start their lives as a larva that metamorphoses into a polyp; a tiny sea anemone. When the conditions are right, these polyps bloom in vast numbers and when they bloom, what buds from the polyp are baby jellyfish. They even have a primitive nervous
system with a ‘brain’ that is in fact a network of nerve cells, that allows it to sense their environments, such as changes in water chemistry or the touch of another animal.
When some species of medusa
like the immortal jellyfish (Turritopsis dohrnii) die, it sinks to the ocean floor and begins to decay. Amazingly, its cells then reaggregate, not into a new medusa, but into polyps, and from these polyps emerge new jellyfish. The jellyfish has thus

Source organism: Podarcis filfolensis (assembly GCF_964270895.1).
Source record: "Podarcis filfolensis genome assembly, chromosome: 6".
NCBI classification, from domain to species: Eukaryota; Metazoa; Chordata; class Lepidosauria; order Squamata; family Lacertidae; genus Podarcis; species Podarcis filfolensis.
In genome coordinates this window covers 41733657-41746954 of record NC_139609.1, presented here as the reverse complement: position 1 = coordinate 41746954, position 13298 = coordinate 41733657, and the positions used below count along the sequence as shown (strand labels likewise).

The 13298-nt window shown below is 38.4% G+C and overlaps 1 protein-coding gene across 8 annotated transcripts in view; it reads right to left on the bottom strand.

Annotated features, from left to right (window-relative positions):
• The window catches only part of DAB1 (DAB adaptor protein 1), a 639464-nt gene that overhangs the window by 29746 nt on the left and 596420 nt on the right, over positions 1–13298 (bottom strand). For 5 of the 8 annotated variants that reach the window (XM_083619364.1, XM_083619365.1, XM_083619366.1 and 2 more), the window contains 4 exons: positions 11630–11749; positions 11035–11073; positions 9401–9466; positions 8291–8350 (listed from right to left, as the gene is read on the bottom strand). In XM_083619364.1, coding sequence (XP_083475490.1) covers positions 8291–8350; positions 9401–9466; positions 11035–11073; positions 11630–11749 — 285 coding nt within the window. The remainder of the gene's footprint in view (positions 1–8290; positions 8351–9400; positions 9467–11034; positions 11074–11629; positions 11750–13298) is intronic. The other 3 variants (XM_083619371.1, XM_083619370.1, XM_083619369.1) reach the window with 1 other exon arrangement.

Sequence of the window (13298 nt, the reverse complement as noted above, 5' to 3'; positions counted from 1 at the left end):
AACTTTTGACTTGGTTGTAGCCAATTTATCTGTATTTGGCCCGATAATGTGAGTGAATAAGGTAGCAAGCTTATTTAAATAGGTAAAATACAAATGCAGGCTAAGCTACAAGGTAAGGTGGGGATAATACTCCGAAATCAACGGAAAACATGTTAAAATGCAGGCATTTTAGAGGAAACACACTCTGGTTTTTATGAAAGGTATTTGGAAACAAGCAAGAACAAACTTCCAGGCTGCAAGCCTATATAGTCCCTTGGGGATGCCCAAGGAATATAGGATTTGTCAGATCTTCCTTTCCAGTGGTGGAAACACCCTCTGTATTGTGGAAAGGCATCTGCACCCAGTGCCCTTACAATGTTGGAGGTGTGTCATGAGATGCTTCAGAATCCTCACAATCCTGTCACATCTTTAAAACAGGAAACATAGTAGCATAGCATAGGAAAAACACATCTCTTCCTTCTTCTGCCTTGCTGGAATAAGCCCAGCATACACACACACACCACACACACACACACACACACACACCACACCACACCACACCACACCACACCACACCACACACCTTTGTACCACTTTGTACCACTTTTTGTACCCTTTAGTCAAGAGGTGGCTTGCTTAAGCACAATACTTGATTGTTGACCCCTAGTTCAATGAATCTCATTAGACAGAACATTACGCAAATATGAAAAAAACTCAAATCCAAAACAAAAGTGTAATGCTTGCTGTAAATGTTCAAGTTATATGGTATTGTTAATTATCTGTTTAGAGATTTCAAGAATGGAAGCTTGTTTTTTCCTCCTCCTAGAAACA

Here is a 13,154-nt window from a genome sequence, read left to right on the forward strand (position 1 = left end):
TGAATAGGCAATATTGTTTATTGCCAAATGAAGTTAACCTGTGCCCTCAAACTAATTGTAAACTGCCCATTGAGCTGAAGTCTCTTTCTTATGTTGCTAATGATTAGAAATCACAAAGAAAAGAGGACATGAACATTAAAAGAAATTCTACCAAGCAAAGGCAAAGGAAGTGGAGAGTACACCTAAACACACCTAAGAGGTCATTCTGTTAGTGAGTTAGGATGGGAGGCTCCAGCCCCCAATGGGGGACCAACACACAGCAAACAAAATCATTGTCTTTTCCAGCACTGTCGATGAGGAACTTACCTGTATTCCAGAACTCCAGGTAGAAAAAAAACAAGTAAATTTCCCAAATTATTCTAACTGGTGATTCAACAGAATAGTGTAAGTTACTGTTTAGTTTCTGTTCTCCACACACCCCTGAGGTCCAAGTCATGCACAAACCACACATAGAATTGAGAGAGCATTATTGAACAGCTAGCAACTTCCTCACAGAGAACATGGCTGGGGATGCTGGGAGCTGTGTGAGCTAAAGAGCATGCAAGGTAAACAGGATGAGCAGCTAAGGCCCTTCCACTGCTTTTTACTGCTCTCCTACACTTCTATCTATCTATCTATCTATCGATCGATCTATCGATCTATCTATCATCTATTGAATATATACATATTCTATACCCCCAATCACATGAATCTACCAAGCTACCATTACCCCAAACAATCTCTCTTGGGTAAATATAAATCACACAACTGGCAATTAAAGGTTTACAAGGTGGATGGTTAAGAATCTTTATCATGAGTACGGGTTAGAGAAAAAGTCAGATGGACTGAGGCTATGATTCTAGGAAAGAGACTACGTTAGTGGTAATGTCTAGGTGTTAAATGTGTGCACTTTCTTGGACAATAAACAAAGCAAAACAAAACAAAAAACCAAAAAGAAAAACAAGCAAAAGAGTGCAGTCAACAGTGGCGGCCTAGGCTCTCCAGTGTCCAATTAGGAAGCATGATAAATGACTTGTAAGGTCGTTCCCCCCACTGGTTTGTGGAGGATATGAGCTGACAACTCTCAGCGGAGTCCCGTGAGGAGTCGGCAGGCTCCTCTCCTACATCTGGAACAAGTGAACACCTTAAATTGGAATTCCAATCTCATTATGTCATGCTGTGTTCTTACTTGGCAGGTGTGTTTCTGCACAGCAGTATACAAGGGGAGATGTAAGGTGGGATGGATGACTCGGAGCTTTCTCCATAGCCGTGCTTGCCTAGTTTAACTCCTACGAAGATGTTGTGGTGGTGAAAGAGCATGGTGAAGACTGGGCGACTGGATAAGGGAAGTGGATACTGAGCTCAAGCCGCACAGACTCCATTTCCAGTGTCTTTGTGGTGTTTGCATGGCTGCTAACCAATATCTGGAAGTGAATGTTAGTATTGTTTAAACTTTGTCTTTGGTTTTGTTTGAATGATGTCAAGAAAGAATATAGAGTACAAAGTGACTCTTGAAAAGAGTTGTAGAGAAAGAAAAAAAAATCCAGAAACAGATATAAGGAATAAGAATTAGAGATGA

skipped to an earlier life stage to begin again. Its cells change from one type to another, producing a completely different body plan. So in fact we have a completely new jelly entering the watery world.
This of course
leads to the intriguing question if the human race could profit from this principle: would perhaps a few jelly genes in our gene pool enable us to regenerate whenever we are tired of ourselves?